El Salvador intends to issue the world’s first sovereign Bitcoin bonds and build Bitcoin City, which will be free of income, property and capital gains taxes. The announcement was made by President Nayib Bukele in the beach town of Mizata to a crowd of cheering Bitcoin enthusiasts.
El Salvador plans to issue $1 billion in tokenized U.S.-dollar denominated 10-year bonds to pay 6.5% via the Liquid Network, according to Samson Mow, chief strategy officer of Blockstream. Half of the funds of the so-called “volcano bond” will be converted to Bitcoin and the other half will be used for infrastructure and Bitcoin mining powered by geothermal energy, Mow said, while sharing the stage with Bukele.
After a five-year lockup period, the government will begin to sell its Bitcoins and pay an additional dividend to investors, Mow said. He told Bloomberg News on Thursday about his proposal.
Blockstream models show at the end of the 10th year of the bond, the annual percentage yield will be 146% due to Bitcoin’s projected appreciation, Mow said, forecasting Bitcoin will hit the $1 million mark within five years.
Mow said the lockup period on the bonds is designed to take $500 million in Bitcoin out of the market for five years, adding to the tokens’ scarcity and value.
The plans will make El Salvador “the financial center of the world” and “the Singapore of Latin America,” Mow said, adding he expects other countries to follow suit. “The first countries that do this will have a massive advantage. This is the beginning of nation state Bitcoin FOMO,” Mow said, referring to the term “fear of missing out”.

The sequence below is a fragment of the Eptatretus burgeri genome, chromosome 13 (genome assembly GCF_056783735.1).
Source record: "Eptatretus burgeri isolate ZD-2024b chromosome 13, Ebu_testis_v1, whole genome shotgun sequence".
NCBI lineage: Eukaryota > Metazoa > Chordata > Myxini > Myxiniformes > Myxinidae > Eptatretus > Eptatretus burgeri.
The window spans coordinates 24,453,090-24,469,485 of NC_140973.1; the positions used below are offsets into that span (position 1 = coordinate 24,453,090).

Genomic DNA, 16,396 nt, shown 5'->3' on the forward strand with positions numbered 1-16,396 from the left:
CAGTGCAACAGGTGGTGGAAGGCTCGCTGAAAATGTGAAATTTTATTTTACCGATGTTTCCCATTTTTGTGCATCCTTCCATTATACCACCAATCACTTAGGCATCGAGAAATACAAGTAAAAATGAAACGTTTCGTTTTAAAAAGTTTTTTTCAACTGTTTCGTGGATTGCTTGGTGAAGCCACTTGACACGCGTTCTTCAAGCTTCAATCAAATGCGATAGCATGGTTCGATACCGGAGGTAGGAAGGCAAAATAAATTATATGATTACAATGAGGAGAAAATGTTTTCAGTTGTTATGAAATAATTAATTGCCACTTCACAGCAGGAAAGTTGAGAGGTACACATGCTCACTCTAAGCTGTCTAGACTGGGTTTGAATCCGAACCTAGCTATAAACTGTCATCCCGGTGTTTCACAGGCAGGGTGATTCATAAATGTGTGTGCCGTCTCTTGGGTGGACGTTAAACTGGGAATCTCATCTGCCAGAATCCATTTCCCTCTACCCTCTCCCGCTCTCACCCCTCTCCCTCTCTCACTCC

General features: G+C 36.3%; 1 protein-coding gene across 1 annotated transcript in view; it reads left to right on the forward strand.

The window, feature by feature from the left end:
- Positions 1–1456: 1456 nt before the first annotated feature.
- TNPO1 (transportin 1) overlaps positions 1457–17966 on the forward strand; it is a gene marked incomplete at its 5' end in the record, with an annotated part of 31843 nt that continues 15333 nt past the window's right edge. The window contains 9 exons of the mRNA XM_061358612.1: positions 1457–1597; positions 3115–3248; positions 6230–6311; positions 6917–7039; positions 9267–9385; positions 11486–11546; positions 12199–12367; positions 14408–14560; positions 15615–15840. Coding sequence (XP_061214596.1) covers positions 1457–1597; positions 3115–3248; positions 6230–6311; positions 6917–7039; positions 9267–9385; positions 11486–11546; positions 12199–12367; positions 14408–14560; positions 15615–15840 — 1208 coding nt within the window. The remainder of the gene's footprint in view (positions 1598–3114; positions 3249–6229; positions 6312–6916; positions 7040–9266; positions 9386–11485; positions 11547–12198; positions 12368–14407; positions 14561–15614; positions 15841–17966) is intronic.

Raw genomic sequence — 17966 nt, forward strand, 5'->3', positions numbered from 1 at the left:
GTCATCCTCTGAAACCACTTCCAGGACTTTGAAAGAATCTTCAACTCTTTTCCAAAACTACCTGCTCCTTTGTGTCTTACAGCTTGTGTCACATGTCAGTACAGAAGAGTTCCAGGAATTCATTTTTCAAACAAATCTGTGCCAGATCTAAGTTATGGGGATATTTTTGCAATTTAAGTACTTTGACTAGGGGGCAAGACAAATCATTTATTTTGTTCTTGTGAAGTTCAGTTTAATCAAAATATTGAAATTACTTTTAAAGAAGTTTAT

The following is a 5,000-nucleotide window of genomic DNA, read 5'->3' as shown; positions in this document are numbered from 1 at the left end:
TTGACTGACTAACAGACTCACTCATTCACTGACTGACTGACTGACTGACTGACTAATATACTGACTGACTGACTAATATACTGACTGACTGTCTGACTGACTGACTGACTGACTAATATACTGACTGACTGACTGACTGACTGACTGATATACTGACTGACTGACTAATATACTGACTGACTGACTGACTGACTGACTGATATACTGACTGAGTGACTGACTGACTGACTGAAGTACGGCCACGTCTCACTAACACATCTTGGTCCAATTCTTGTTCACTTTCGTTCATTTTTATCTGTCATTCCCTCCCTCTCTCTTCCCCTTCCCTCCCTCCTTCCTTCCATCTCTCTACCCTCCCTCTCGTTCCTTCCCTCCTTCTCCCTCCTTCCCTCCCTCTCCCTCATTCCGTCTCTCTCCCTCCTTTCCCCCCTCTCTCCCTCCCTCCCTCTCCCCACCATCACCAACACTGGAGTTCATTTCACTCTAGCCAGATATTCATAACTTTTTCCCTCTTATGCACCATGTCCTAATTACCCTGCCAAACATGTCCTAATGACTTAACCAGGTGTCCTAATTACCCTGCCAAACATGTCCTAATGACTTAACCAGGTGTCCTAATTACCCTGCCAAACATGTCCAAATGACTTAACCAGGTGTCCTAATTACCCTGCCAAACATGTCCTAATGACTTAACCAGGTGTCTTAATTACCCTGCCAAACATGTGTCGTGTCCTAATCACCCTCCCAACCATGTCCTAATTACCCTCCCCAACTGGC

Investors will also be awarded permanent residence and be fast-tracked to citizenship, Mow said while standing next to Bukele.
Bitcoin City will be built near the Conchagua volcano which will provide energy for mining, Bukele said, adding that Bitcoin bond issuance will begin in 2022. The only tax in Bitcoin City will be a 10% value-added tax to fund city construction and services, he said.
In September, El Salvador became the first country to accept Bitcoin as legal tender, a move met with both enthusiasm and protests in the months since.